When I was 3 years old, I used to sleep in the same bed as him. I was always afraid to get up to go to the bathroom, because it might wake him up and then he'd get very upset with me. So I told my mother that I was afraid to go to the bathroom. When she talked to him about this, he yelled "What am I, some kind of ogre that won't even let my own child use the bathroom?" And he used me bringing up the concern as evidence that my mother and I did not love him and thought he was a terrible person. Which led to "If I'm such a terrible person and you are all so miserable here, I will call the divorce lawyer and end this right now." So we'd plead for him to stay and try to convince him that we did love him. But he would have none of it. "NO, NO, NO. You said that you were afraid to go to the bathroom. Didn't you? Didn't you?" When you admitted that yes, he was right, you had said that, he would then (armed with that evidence and your agreement) use it to prove that you did not, in fact, love him. And since you'd already begged him to stay and agreed it was your fault, he would win. He was the victim, we were his tormentors. And he had all the evidence he needed to prove it.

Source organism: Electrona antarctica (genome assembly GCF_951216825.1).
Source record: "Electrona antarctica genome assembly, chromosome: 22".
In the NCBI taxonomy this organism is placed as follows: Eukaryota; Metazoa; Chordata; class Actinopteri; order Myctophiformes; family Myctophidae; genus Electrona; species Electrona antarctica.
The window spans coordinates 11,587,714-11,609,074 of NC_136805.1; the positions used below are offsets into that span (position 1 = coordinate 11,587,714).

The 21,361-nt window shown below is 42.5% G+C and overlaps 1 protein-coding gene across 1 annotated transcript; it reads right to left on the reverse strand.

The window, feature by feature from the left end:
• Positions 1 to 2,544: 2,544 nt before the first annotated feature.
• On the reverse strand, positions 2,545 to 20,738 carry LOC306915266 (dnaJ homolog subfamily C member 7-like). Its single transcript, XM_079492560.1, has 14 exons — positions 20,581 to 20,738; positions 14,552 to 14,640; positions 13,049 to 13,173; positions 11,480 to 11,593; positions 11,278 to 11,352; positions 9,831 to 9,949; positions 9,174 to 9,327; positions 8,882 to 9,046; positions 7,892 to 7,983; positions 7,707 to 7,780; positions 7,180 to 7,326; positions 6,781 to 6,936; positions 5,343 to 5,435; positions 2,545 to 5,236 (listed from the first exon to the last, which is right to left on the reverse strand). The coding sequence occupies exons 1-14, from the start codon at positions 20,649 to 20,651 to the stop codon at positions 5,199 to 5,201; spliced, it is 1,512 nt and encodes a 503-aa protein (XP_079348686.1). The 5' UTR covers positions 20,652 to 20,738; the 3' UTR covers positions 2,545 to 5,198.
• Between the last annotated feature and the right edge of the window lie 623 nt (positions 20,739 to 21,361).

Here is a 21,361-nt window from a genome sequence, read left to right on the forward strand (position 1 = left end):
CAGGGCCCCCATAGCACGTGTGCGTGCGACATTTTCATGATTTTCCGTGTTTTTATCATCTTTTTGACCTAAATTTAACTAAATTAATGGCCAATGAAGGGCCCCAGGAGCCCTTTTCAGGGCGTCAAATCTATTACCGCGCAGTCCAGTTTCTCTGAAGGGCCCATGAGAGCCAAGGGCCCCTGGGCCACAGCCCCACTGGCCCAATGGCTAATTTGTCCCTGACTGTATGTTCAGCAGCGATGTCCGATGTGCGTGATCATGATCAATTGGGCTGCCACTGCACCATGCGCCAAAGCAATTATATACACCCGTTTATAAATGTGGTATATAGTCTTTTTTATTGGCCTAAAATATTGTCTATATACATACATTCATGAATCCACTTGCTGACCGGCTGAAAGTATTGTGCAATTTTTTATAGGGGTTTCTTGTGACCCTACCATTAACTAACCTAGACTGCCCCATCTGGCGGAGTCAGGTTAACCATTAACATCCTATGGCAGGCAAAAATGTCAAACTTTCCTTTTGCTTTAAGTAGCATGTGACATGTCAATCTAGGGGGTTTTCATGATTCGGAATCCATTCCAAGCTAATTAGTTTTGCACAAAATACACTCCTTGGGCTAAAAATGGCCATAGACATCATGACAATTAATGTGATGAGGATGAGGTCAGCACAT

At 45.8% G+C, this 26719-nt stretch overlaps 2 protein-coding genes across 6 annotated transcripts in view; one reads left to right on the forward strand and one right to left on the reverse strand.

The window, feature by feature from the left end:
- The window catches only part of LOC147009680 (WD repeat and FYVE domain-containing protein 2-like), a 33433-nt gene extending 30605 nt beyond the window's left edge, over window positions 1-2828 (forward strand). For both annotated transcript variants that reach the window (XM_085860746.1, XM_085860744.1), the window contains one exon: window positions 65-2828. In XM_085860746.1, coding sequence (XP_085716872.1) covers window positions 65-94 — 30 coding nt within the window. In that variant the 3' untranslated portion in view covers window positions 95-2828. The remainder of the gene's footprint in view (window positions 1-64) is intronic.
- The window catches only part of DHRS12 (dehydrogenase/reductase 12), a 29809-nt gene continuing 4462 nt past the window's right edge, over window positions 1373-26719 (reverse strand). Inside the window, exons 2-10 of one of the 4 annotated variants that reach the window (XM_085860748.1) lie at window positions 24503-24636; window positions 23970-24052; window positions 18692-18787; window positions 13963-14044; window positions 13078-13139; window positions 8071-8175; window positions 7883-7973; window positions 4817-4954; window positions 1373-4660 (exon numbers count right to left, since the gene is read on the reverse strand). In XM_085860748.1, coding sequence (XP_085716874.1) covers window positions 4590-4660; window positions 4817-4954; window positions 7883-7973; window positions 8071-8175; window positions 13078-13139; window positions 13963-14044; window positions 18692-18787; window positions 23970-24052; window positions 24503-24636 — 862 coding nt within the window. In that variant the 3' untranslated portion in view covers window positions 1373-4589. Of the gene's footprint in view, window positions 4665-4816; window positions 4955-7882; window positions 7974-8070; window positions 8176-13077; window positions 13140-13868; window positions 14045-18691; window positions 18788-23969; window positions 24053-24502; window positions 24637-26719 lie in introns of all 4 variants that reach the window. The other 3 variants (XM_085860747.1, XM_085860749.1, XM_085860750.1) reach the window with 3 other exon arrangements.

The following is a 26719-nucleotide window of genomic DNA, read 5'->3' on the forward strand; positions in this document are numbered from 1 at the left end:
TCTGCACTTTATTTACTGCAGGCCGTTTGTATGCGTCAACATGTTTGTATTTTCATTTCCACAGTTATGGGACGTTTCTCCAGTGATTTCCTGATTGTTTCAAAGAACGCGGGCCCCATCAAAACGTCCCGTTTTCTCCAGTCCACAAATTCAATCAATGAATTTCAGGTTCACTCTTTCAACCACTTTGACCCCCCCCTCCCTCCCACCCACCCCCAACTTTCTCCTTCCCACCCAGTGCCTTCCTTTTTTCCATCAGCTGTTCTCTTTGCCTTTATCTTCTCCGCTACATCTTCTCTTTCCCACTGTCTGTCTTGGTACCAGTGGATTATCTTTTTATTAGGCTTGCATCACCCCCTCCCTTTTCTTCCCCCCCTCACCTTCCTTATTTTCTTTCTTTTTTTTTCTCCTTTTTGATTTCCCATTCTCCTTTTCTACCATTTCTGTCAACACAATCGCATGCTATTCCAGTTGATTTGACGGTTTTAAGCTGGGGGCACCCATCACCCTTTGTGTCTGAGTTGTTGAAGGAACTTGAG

What do you do with that? Well, you try to do everything perfectly [i.e. the way he wants], all the time. To show him, to prove that you really do love him. But you're a stupid kid who is cognitively incapable of doing that. So you do or say something he doesn't like, and he's right back to "YOU DID THIS BECAUSE YOU DON'T LOVE ME." And while it's clearly a logical leap, if you can't objectively prove your love, his way wins. Your father, The Adult, tells you, a child, that although you think you love him you actually don't or you wouldn't do these things. Even though you know you love him, it's obviously not a good enough love to prove it to him. You don't have any proof that makes him believe. And he has plenty of evidence that you don't love him. So not only do you inconvenience and torment him all the time, you don't even love him well enough to be able to convince him of it. That pretty much makes you a monster.

My favorite example of The Truth is how, during one fight, he badgered my mother into signing a piece of paper that actually said "I no longer love John." His sophisticated persuasive tactic to accomplish this was probably the twentieth episode of the following routine:
 "If you loved me, you wouldn't do <thing that displeased him #463>. But since you did it, you clearly don't love me. You did it, right?"
"John, I--"
"No, Mary, You. Did. It. Am I right?"
"John, that's--"
<resignedly> "Yes, John. I did."
"Then it's true you don't love me. Admit it."
"John, that's not-"
"No Mary, you already admitted you did this. And since you did it, you can't possibly love me."
"John, that's not true."
"Yes, Mary. Yes it is. You already admitted that you did it."
<just to get him to stop> "Fine. Ok, John, yes. I don't love you. You win. Will you stop now?"
"No, I want it in writing."

So after more of the same for a few minutes, she signed it.